Science Inventory



Currently, the need for rapid infrastructural development is limited directly by the dearth of competent soils. This, along with the problem of soil degradation, necessitates a cost-effective and environmentally friendly method to fortify soils. Induced by ureolytic bacteria, MICP is a potential solution for solving this problem; however, the introduction of non-native microbial species could be harmful to the balance of native microbial populations, as well as soil chemistry. This project seeks to use next generation sequencing and ion chromatography to understand if the process of ureolysis disrupts the natural bacterial flora and alters natural nutrient cycling processes.


The effect of ureolysis increases the surrounding pH of the environment due to the production of ammonia and bicarbonate. The result of this alkaline environment may change the relative abundance of members in the population, for example, by favoring the growth of alkalinophiles over acidophiles. Furthermore, the impact of the buildup of ammonia on the natural flora and resulting change in the natural environment is unknown. This approach will allow the more global determination of the types of changes that are expected to occur after MICP treatment.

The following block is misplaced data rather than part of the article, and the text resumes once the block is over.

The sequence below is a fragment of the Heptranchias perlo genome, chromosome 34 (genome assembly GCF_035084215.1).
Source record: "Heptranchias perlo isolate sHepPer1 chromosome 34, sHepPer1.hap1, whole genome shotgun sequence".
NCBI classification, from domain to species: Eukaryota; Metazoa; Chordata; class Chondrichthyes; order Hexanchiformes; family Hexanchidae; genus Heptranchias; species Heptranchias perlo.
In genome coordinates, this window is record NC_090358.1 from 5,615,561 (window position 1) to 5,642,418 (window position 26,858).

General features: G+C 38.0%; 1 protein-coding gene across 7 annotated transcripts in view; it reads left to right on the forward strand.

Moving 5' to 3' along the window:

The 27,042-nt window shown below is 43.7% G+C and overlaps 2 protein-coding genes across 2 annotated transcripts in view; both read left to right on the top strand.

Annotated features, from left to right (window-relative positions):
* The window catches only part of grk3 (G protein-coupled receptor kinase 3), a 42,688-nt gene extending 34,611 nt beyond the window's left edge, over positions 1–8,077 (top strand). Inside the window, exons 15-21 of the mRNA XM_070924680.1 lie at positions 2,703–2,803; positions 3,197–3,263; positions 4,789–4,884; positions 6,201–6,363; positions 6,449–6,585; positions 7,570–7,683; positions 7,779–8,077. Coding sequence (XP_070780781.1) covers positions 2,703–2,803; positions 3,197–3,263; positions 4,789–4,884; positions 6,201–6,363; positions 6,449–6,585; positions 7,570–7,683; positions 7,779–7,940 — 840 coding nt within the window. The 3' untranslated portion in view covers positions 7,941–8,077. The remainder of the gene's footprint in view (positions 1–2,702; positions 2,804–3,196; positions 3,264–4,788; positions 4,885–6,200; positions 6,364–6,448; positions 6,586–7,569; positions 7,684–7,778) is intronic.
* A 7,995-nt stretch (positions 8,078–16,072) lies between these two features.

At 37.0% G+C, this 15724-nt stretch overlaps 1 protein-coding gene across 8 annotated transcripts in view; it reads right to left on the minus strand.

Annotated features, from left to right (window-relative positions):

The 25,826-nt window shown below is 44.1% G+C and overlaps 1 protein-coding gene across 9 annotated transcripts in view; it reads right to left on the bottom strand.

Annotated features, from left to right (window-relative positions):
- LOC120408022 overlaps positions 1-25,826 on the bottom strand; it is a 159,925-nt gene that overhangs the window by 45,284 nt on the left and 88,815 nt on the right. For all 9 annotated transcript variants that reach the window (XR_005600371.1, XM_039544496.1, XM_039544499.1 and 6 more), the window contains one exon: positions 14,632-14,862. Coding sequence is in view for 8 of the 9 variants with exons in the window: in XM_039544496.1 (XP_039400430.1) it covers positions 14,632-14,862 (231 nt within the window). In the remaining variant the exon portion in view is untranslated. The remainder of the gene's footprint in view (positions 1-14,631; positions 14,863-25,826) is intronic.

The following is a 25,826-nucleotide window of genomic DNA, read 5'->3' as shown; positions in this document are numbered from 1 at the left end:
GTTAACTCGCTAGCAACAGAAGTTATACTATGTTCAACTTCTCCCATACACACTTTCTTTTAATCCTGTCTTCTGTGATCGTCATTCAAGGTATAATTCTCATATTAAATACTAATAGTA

Potential to Further Environmental/Human Health Protection

The MICP treatment may help fortify degraded soils in areas prone to liquefaction. It is important to understand the environmental effects of this treatment as a buildup of ammonia in the soil followed by subsequent runoff into ground water/lake systems that may cause these waterways to become eutrophic across time. The results of this research will help determine if MICP is an environmentally friendly solution to soil fortification.

Record Details:

Start Date: 09/01/2012
Completion Date: 08/31/2014
Record ID: 256862